“Readin’s for when you go to school,” Edward said. “You have to read when you’re in school. Why would anyone read when he didn’t have to?”
“Well … during school I read a book called, Penrod, and it was so interesting that I checked it out of the library and read it two more times. And I thought that I’d like to be able to write a book like that someday.”
“You want to be a writer, then,” Clara said.
“Yes,” Tom said, “and, when I told my aunt, she made a list of books that she thought I should read. She said that if I’m going to write, I should get to know my competition. You know … to get some knowledge of what some of the good writers wrote.”
“Don’t make no sense to me at all,” Edward said. “When …”
“I read a book once,” Mary said.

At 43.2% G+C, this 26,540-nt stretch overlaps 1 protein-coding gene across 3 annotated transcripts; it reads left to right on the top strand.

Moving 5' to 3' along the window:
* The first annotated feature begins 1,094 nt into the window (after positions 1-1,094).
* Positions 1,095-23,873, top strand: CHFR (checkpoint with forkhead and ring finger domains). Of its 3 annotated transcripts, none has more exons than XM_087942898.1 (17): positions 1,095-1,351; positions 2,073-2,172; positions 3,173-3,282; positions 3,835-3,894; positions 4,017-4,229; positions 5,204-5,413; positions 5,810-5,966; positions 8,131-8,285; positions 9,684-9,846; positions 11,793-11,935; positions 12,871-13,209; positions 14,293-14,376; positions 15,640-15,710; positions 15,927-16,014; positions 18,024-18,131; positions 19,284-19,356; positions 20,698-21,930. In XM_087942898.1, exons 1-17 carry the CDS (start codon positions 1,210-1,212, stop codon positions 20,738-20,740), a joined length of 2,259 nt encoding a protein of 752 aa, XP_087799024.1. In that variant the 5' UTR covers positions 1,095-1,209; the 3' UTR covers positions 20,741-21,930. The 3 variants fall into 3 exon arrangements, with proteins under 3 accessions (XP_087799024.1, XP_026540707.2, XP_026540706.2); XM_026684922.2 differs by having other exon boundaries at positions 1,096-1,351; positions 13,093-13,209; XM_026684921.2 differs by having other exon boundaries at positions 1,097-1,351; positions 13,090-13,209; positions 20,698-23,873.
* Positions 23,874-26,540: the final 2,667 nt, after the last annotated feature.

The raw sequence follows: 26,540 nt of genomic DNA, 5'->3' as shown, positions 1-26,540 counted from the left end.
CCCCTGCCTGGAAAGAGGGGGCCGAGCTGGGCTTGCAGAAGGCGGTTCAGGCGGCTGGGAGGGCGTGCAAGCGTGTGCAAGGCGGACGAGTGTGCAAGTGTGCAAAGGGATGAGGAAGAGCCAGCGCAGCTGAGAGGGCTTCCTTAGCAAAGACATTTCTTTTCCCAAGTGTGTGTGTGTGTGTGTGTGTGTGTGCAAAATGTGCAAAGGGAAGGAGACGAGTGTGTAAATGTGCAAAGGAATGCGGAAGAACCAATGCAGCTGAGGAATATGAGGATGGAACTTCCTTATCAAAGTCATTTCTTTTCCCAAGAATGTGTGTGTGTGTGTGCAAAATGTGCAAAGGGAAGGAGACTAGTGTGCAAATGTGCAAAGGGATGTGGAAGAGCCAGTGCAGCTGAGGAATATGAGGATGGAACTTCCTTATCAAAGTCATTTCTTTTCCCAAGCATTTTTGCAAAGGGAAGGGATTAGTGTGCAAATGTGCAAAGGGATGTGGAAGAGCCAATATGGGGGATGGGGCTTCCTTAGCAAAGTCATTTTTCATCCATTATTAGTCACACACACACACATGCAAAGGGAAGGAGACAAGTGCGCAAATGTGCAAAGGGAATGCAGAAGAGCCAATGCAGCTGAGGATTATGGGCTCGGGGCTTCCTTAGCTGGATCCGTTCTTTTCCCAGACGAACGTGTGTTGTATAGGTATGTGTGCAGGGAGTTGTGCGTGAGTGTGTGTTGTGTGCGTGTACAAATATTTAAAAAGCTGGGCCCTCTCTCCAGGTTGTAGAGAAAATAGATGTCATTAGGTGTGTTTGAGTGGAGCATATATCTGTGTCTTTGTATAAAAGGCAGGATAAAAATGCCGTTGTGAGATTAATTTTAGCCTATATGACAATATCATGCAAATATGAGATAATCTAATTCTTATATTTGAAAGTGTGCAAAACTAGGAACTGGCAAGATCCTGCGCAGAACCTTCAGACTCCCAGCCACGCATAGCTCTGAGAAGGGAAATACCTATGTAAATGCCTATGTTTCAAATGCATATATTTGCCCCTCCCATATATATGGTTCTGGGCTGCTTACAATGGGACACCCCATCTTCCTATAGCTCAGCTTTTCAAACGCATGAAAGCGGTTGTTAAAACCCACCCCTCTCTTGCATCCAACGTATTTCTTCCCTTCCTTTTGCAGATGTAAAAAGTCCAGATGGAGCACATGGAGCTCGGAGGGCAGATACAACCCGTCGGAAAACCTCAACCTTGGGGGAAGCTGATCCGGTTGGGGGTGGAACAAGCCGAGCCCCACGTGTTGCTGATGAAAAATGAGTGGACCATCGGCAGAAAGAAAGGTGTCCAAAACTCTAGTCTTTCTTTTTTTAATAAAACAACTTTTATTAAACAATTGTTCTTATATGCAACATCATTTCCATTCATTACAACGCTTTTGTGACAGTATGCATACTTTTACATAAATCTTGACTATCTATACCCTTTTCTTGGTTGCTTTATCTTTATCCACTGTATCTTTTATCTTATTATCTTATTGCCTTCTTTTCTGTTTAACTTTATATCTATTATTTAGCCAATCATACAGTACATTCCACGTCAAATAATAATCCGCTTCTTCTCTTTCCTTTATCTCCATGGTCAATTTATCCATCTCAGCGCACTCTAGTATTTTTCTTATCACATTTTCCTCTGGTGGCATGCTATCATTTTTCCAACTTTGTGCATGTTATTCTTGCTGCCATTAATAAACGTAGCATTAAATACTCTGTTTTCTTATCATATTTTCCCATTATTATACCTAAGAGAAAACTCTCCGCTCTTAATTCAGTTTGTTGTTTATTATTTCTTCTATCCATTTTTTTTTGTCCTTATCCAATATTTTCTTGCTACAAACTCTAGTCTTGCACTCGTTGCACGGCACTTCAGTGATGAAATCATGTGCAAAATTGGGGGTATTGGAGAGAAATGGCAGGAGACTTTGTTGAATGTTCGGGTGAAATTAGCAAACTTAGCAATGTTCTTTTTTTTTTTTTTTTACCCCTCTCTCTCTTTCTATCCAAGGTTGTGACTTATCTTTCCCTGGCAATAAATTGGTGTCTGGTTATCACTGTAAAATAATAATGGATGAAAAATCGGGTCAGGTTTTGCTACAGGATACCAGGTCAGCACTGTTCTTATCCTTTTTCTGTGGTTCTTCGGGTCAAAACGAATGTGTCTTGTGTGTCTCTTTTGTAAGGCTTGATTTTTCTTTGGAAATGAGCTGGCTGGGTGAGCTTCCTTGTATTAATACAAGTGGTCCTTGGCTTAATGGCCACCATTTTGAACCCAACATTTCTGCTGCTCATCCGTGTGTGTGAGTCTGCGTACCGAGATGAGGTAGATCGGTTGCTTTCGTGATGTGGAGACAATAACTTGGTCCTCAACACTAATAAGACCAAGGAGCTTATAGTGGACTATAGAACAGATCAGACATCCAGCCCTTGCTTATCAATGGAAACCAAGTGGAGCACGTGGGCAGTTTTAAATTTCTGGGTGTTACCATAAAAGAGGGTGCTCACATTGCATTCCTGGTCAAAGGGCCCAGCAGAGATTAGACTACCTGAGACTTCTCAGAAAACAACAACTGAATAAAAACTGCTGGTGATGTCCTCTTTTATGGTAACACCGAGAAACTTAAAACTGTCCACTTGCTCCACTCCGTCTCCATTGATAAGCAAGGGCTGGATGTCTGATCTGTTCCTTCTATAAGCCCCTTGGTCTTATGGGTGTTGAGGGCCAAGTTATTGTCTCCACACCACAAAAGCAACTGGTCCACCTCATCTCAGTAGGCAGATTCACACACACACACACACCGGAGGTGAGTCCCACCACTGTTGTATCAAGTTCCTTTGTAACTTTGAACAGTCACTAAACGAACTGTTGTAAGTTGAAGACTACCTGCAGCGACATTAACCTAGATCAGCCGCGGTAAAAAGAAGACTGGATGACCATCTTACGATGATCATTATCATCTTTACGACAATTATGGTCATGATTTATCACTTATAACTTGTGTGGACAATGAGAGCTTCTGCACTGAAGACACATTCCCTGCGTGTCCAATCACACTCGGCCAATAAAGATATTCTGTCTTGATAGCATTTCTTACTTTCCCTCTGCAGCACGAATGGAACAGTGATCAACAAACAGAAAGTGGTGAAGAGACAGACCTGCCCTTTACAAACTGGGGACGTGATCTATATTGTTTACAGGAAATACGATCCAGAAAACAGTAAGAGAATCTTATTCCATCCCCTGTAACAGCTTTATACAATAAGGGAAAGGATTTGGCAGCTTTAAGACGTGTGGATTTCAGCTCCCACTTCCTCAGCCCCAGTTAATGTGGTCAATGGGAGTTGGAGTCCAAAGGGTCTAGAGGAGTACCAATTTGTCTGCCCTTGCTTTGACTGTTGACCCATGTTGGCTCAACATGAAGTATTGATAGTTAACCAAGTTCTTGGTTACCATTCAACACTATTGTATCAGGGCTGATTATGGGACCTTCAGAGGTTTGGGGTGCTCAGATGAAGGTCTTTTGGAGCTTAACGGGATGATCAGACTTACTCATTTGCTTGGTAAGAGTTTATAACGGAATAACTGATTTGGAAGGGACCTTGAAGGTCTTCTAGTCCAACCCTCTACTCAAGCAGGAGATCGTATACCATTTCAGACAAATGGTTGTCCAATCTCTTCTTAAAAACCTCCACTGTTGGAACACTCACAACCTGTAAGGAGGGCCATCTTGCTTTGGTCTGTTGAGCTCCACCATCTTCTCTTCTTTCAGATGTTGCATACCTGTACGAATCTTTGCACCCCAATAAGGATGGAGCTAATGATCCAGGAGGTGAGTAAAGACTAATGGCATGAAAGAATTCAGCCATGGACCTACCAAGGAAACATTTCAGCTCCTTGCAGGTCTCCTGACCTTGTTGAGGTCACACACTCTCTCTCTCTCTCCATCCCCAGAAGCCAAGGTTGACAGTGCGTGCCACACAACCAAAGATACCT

Tom smiled across the table at her.
“You hush up,” Edward said to Mary, “and eat your supper.”
“You hush up yourself,” Clara said to Edward. “And quit picking on the kids.”
“Well …” Edward said, his voice trailing off.
“So he likes to read,” Clara said. “I like to read too. Is that so bad?”
“So you want to be a writer, huh?” Edward asked Tom.
Tom nodded. “I’d like to try.”
Edward nodded enthusiastically. “I could’ve been a writer,” he said. “I got plenty of stories I could tell. What kind of books are on this list?”
Tom removed the list from his pocket and handed it to Edward.
Edward unfolded the list, looked at it, and his eyes became large round openings below his forehead. “Tom Sawyer!” he exclaimed. “That’s a dirty book. You reading dirty books?”
“I didn’t read it,” Tom said quickly. “It isn’t in the library.”
“Then how come it’s on the list?”
“Because my aunt put it on the list.”
“I oughta tell your aunt a thing or two,” Edward said.
“Tom’s aunt’s dead, you goof,” Clara said. “That’s why Tom’s here. So leave him alone.”
“Well … I don’t want no dirty books read in my house,” Edward said.
“I read Tom Sawyer, and I didn’t think it was so dirty,” Clara said. “They even made a movie about it.”